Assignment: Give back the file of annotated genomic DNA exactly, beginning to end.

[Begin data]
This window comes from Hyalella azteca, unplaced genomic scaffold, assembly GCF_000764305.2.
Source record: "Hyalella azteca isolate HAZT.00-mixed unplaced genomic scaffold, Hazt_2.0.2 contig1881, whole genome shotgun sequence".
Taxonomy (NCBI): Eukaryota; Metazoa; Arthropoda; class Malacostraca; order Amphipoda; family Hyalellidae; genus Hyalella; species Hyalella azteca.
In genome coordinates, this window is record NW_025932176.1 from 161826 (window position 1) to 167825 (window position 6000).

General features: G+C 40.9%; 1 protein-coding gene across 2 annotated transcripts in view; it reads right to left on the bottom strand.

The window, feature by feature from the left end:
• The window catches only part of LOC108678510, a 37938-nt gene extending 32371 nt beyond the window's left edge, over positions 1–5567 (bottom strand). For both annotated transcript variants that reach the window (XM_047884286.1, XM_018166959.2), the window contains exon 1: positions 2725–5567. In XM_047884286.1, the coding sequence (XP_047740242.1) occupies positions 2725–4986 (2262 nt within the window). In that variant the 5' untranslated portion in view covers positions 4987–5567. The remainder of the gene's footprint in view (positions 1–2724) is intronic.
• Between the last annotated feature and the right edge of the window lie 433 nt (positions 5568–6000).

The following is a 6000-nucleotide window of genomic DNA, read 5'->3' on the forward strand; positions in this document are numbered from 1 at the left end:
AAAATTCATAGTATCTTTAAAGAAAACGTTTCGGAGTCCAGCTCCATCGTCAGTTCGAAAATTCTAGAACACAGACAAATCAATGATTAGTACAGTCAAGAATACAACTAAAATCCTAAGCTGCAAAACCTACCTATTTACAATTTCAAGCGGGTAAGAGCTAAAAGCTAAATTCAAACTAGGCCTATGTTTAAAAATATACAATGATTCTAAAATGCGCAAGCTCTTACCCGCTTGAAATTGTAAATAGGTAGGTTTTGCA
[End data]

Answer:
This window comes from Hyalella azteca, unplaced genomic scaffold, assembly GCF_000764305.2.
Source record: "Hyalella azteca isolate HAZT.00-mixed unplaced genomic scaffold, Hazt_2.0.2 contig1881, whole genome shotgun sequence".
Taxonomy (NCBI): Eukaryota; Metazoa; Arthropoda; class Malacostraca; order Amphipoda; family Hyalellidae; genus Hyalella; species Hyalella azteca.
In genome coordinates, this window is record NW_025932176.1 from 161826 (window position 1) to 167825 (window position 6000).

General features: G+C 40.9%; 1 protein-coding gene across 2 annotated transcripts in view; it reads right to left on the bottom strand.

The window, feature by feature from the left end:
• The window catches only part of LOC108678510, a 37938-nt gene extending 32371 nt beyond the window's left edge, over positions 1–5567 (bottom strand). For both annotated transcript variants that reach the window (XM_047884286.1, XM_018166959.2), the window contains exon 1: positions 2725–5567. In XM_047884286.1, the coding sequence (XP_047740242.1) occupies positions 2725–4986 (2262 nt within the window). In that variant the 5' untranslated portion in view covers positions 4987–5567. The remainder of the gene's footprint in view (positions 1–2724) is intronic.
• Between the last annotated feature and the right edge of the window lie 433 nt (positions 5568–6000).

The following is a 6000-nucleotide window of genomic DNA, read 5'->3' on the forward strand; positions in this document are numbered from 1 at the left end:
AAAATTCATAGTATCTTTAAAGAAAACGTTTCGGAGTCCAGCTCCATCGTCAGTTCGAAAATTCTAGAACACAGACAAATCAATGATTAGTACAGTCAAGAATACAACTAAAATCCTAAGCTGCAAAACCTACCTATTTACAATTTCAAGCGGGTAAGAGCTAAAAGCTAAATTCAAACTAGGCCTATGTTTAAAAATATACAATGATTCTAAAATGCGCAAGCTCTTACCCGCTTGAAATTGTAAATAGGTAGGTTTTGCA